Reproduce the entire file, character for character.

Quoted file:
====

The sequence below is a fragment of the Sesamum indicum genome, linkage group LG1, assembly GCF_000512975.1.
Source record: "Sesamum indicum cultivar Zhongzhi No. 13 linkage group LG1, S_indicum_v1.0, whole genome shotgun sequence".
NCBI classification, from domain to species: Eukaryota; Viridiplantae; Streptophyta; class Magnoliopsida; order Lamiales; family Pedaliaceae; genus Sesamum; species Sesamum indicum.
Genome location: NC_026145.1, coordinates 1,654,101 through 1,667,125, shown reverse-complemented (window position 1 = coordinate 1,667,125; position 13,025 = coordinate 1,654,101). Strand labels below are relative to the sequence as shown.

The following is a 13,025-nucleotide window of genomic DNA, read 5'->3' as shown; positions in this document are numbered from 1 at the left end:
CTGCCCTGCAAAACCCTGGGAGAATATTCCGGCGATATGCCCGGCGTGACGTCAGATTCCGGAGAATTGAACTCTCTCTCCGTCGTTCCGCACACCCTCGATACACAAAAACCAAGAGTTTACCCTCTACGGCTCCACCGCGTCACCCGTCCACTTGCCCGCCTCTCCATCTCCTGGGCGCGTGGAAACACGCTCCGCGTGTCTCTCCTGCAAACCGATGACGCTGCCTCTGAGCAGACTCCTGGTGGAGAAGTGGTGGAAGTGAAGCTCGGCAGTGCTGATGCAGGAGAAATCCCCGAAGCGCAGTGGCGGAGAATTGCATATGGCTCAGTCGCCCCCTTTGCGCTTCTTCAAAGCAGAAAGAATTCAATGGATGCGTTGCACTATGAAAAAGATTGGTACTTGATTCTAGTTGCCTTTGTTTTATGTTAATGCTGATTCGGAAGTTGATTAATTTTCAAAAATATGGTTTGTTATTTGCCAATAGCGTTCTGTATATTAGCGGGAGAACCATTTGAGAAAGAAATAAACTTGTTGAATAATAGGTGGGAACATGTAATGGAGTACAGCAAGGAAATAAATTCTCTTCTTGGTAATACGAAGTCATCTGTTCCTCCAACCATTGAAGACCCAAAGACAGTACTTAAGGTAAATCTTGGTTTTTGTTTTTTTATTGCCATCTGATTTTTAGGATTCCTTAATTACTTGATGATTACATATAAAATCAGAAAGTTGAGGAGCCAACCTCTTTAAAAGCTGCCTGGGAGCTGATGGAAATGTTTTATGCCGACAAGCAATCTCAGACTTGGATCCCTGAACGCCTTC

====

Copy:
The sequence below is a fragment of the Sesamum indicum genome, linkage group LG1, assembly GCF_000512975.1.
Source record: "Sesamum indicum cultivar Zhongzhi No. 13 linkage group LG1, S_indicum_v1.0, whole genome shotgun sequence".
NCBI classification, from domain to species: Eukaryota; Viridiplantae; Streptophyta; class Magnoliopsida; order Lamiales; family Pedaliaceae; genus Sesamum; species Sesamum indicum.
Genome location: NC_026145.1, coordinates 1,654,101 through 1,667,125, shown reverse-complemented (window position 1 = coordinate 1,667,125; position 13,025 = coordinate 1,654,101). Strand labels below are relative to the sequence as shown.

The following is a 13,025-nucleotide window of genomic DNA, read 5'->3' as shown; positions in this document are numbered from 1 at the left end:
CTGCCCTGCAAAACCCTGGGAGAATATTCCGGCGATATGCCCGGCGTGACGTCAGATTCCGGAGAATTGAACTCTCTCTCCGTCGTTCCGCACACCCTCGATACACAAAAACCAAGAGTTTACCCTCTACGGCTCCACCGCGTCACCCGTCCACTTGCCCGCCTCTCCATCTCCTGGGCGCGTGGAAACACGCTCCGCGTGTCTCTCCTGCAAACCGATGACGCTGCCTCTGAGCAGACTCCTGGTGGAGAAGTGGTGGAAGTGAAGCTCGGCAGTGCTGATGCAGGAGAAATCCCCGAAGCGCAGTGGCGGAGAATTGCATATGGCTCAGTCGCCCCCTTTGCGCTTCTTCAAAGCAGAAAGAATTCAATGGATGCGTTGCACTATGAAAAAGATTGGTACTTGATTCTAGTTGCCTTTGTTTTATGTTAATGCTGATTCGGAAGTTGATTAATTTTCAAAAATATGGTTTGTTATTTGCCAATAGCGTTCTGTATATTAGCGGGAGAACCATTTGAGAAAGAAATAAACTTGTTGAATAATAGGTGGGAACATGTAATGGAGTACAGCAAGGAAATAAATTCTCTTCTTGGTAATACGAAGTCATCTGTTCCTCCAACCATTGAAGACCCAAAGACAGTACTTAAGGTAAATCTTGGTTTTTGTTTTTTTATTGCCATCTGATTTTTAGGATTCCTTAATTACTTGATGATTACATATAAAATCAGAAAGTTGAGGAGCCAACCTCTTTAAAAGCTGCCTGGGAGCTGATGGAAATGTTTTATGCCGACAAGCAATCTCAGACTTGGATCCCTGAACGCCTTC